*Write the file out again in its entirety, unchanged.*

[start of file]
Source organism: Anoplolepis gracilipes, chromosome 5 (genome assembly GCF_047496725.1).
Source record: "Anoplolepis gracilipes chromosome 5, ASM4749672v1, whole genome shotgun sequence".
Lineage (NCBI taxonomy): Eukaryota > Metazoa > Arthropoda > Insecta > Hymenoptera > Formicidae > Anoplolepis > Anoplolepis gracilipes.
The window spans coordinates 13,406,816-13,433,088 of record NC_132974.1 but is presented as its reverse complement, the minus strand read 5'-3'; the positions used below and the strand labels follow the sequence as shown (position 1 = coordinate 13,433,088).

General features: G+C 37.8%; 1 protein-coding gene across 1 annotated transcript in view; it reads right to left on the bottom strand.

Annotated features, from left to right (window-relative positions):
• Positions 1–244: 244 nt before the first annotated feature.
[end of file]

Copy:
Source organism: Anoplolepis gracilipes, chromosome 5 (genome assembly GCF_047496725.1).
Source record: "Anoplolepis gracilipes chromosome 5, ASM4749672v1, whole genome shotgun sequence".
Lineage (NCBI taxonomy): Eukaryota > Metazoa > Arthropoda > Insecta > Hymenoptera > Formicidae > Anoplolepis > Anoplolepis gracilipes.
The window spans coordinates 13,406,816-13,433,088 of record NC_132974.1 but is presented as its reverse complement, the minus strand read 5'-3'; the positions used below and the strand labels follow the sequence as shown (position 1 = coordinate 13,433,088).

General features: G+C 37.8%; 1 protein-coding gene across 1 annotated transcript in view; it reads right to left on the bottom strand.

Annotated features, from left to right (window-relative positions):
• Positions 1–244: 244 nt before the first annotated feature.